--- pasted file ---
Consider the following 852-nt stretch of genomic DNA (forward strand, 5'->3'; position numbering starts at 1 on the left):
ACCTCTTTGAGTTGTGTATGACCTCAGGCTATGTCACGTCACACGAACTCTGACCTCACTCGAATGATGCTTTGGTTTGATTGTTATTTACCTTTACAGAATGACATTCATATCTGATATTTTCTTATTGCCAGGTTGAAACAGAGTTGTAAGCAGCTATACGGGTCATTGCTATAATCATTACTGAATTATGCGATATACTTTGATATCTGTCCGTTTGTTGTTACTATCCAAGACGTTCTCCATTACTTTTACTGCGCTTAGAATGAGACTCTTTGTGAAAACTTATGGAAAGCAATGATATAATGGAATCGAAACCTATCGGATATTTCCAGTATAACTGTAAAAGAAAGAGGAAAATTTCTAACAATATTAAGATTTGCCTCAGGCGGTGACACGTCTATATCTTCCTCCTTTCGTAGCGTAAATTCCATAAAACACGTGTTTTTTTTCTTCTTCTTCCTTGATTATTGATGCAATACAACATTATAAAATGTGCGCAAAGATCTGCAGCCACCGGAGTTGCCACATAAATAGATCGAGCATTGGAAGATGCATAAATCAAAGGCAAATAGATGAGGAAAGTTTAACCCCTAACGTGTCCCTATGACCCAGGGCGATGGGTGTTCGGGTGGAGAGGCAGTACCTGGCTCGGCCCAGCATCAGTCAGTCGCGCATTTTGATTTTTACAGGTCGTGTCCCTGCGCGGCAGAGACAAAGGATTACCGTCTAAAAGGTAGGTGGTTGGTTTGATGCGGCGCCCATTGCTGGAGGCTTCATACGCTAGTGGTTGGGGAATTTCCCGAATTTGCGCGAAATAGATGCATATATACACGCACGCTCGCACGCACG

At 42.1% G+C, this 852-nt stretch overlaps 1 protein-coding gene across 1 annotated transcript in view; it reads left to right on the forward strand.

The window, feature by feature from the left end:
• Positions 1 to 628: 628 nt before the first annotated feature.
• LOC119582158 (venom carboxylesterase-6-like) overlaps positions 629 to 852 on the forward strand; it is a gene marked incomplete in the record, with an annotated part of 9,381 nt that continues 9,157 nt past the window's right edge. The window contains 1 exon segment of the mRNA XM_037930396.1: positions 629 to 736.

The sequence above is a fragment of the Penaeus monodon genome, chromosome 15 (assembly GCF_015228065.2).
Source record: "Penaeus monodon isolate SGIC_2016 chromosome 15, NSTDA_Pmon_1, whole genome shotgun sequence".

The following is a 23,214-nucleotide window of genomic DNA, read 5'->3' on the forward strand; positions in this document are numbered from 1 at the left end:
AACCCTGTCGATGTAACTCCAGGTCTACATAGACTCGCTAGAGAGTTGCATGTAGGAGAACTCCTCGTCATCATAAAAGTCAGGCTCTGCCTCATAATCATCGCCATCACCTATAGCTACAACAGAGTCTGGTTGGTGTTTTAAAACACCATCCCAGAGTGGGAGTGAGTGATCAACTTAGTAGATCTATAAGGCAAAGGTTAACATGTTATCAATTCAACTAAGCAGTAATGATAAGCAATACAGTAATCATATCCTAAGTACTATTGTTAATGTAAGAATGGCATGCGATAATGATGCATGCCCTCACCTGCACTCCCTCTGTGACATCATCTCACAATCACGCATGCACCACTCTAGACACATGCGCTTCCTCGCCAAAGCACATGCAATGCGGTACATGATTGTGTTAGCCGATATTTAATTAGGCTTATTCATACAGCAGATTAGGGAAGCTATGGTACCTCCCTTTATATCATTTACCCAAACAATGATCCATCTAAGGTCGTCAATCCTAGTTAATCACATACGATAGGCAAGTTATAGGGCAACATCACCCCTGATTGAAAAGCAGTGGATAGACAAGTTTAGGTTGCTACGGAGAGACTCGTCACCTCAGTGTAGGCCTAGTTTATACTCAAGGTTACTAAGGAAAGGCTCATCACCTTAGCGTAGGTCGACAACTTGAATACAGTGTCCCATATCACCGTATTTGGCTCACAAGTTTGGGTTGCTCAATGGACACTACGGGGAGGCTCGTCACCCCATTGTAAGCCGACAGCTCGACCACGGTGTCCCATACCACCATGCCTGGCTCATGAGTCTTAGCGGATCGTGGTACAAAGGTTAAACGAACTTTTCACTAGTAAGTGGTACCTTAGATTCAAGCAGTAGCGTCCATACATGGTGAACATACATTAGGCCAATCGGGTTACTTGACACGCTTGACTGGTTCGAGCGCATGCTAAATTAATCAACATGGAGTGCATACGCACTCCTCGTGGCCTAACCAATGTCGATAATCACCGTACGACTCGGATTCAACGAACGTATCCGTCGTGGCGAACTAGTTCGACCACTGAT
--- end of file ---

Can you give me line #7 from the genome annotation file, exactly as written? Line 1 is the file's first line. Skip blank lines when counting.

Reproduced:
The sequence above is a fragment of the Penaeus monodon genome, chromosome 15 (assembly GCF_015228065.2).